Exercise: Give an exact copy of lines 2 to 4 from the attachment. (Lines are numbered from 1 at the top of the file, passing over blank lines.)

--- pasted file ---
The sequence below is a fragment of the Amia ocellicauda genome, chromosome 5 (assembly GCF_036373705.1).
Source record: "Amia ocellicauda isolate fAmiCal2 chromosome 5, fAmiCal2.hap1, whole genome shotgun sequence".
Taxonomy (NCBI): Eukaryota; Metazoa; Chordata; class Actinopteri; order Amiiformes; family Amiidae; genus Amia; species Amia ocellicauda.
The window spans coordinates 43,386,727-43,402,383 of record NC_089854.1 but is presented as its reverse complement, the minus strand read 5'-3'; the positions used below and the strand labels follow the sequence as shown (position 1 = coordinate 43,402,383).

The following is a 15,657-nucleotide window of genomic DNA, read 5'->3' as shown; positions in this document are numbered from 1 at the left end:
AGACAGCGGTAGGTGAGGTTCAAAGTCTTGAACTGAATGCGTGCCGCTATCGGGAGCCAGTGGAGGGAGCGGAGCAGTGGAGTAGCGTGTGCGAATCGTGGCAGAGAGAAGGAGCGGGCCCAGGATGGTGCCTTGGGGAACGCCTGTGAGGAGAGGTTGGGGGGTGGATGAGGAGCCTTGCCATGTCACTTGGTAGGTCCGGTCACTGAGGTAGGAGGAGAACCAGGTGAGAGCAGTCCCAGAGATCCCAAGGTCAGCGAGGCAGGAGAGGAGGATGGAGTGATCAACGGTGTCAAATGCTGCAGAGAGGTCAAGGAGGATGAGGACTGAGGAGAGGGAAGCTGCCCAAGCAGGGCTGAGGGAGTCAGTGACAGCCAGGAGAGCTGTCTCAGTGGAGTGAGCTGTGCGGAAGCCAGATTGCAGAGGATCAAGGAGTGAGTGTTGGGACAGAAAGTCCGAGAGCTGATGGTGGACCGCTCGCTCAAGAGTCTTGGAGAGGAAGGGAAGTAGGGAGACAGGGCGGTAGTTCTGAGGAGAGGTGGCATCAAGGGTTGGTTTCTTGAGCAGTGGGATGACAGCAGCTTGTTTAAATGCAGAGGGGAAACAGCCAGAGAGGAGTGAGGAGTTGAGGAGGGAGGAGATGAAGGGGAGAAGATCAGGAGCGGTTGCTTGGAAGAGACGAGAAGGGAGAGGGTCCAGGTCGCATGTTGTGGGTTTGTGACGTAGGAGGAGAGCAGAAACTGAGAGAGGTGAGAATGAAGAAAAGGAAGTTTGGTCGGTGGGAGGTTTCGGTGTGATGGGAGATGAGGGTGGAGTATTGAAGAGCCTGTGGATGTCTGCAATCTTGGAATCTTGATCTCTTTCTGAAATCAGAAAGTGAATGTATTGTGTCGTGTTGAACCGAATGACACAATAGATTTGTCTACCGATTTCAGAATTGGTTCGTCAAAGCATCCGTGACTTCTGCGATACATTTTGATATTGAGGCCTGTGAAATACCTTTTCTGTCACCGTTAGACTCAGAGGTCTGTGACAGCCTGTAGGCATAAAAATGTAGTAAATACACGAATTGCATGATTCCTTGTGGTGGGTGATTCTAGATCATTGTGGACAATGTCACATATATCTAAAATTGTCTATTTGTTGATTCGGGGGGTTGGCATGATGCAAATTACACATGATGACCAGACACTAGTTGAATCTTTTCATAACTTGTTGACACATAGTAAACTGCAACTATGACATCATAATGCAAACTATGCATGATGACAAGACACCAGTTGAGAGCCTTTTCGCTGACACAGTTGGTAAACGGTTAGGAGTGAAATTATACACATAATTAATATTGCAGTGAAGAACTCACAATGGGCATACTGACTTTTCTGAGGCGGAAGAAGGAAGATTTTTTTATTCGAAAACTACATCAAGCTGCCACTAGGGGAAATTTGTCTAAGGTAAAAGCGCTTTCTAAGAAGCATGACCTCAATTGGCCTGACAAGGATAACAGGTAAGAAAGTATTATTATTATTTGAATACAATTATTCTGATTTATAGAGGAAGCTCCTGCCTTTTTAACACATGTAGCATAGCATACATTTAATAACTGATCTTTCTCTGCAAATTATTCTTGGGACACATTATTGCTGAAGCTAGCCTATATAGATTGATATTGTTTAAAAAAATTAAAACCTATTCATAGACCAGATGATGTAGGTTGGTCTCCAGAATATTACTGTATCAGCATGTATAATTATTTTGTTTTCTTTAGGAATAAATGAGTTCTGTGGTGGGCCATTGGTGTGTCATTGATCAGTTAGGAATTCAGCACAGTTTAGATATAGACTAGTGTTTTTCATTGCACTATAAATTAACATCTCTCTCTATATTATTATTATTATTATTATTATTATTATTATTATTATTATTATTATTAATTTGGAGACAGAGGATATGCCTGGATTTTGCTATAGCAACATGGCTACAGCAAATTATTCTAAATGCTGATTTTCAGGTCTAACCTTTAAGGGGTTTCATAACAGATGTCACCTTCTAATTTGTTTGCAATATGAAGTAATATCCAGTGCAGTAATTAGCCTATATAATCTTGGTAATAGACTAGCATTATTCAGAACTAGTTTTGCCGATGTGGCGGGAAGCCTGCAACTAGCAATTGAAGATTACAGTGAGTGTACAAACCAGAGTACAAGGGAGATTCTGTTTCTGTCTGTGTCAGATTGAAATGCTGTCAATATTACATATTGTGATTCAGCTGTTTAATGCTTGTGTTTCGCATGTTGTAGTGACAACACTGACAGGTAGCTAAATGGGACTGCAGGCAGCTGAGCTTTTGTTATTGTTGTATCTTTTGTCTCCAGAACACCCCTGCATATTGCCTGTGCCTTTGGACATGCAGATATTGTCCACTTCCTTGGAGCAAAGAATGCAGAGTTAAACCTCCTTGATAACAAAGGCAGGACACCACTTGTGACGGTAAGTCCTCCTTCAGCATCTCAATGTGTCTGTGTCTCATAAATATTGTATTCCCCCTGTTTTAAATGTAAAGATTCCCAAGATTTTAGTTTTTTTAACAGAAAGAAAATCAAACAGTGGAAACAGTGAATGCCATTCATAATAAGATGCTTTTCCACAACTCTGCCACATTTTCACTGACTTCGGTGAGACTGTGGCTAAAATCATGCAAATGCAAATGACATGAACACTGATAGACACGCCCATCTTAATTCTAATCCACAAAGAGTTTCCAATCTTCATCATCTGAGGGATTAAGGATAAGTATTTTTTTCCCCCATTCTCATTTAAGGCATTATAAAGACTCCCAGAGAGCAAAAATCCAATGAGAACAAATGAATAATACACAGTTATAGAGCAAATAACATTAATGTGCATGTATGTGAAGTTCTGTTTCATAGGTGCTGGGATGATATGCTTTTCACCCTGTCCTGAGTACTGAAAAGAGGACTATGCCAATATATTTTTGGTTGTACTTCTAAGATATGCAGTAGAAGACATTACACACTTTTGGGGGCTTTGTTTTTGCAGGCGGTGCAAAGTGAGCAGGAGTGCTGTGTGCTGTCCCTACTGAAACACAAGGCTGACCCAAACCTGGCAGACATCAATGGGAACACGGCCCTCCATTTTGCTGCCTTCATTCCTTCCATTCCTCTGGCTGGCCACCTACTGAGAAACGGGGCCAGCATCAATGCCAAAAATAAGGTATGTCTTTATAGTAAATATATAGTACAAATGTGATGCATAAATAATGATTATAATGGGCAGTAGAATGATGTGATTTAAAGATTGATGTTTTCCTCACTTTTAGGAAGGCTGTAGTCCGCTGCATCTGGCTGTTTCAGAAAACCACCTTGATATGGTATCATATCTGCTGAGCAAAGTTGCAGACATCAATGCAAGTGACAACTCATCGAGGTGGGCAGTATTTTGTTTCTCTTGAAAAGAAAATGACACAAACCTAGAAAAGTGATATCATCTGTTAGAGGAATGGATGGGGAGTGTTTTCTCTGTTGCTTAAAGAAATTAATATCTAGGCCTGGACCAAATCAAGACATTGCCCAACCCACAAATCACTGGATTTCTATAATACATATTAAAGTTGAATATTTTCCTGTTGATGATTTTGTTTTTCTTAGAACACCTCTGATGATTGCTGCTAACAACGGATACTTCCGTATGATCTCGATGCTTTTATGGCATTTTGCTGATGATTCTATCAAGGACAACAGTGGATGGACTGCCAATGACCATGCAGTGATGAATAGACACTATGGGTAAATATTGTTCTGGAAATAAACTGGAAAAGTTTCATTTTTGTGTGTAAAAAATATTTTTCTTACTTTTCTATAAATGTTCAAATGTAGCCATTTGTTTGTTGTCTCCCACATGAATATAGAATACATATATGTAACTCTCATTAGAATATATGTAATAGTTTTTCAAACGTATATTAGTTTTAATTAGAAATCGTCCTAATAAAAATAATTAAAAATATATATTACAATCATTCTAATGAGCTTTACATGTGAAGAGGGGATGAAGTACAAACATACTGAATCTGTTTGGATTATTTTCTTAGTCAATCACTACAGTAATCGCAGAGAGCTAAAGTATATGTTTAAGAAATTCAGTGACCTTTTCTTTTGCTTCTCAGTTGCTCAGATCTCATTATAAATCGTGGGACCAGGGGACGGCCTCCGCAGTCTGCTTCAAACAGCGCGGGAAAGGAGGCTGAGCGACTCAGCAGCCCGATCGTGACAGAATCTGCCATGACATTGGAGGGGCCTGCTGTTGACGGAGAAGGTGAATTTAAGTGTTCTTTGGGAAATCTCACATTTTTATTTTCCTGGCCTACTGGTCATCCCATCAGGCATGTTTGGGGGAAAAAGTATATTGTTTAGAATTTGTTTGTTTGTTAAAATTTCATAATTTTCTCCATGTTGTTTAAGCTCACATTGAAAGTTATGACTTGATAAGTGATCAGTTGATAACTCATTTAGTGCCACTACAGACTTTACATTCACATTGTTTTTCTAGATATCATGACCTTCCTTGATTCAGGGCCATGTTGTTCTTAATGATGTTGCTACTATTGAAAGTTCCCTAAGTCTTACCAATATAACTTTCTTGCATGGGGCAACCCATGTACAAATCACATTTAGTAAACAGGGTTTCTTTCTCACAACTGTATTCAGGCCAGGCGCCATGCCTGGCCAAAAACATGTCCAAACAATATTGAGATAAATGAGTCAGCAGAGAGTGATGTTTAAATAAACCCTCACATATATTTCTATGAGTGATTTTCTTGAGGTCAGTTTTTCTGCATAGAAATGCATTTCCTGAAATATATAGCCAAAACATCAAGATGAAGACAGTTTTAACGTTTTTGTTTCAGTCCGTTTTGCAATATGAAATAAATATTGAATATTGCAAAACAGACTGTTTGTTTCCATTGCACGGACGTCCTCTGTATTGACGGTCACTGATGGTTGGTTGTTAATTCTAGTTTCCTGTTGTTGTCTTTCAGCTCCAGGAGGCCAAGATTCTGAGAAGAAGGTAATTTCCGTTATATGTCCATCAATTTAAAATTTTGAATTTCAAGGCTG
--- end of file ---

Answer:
Source record: "Amia ocellicauda isolate fAmiCal2 chromosome 5, fAmiCal2.hap1, whole genome shotgun sequence".
Taxonomy (NCBI): Eukaryota; Metazoa; Chordata; class Actinopteri; order Amiiformes; family Amiidae; genus Amia; species Amia ocellicauda.
The window spans coordinates 43,386,727-43,402,383 of record NC_089854.1 but is presented as its reverse complement, the minus strand read 5'-3'; the positions used below and the strand labels follow the sequence as shown (position 1 = coordinate 43,402,383).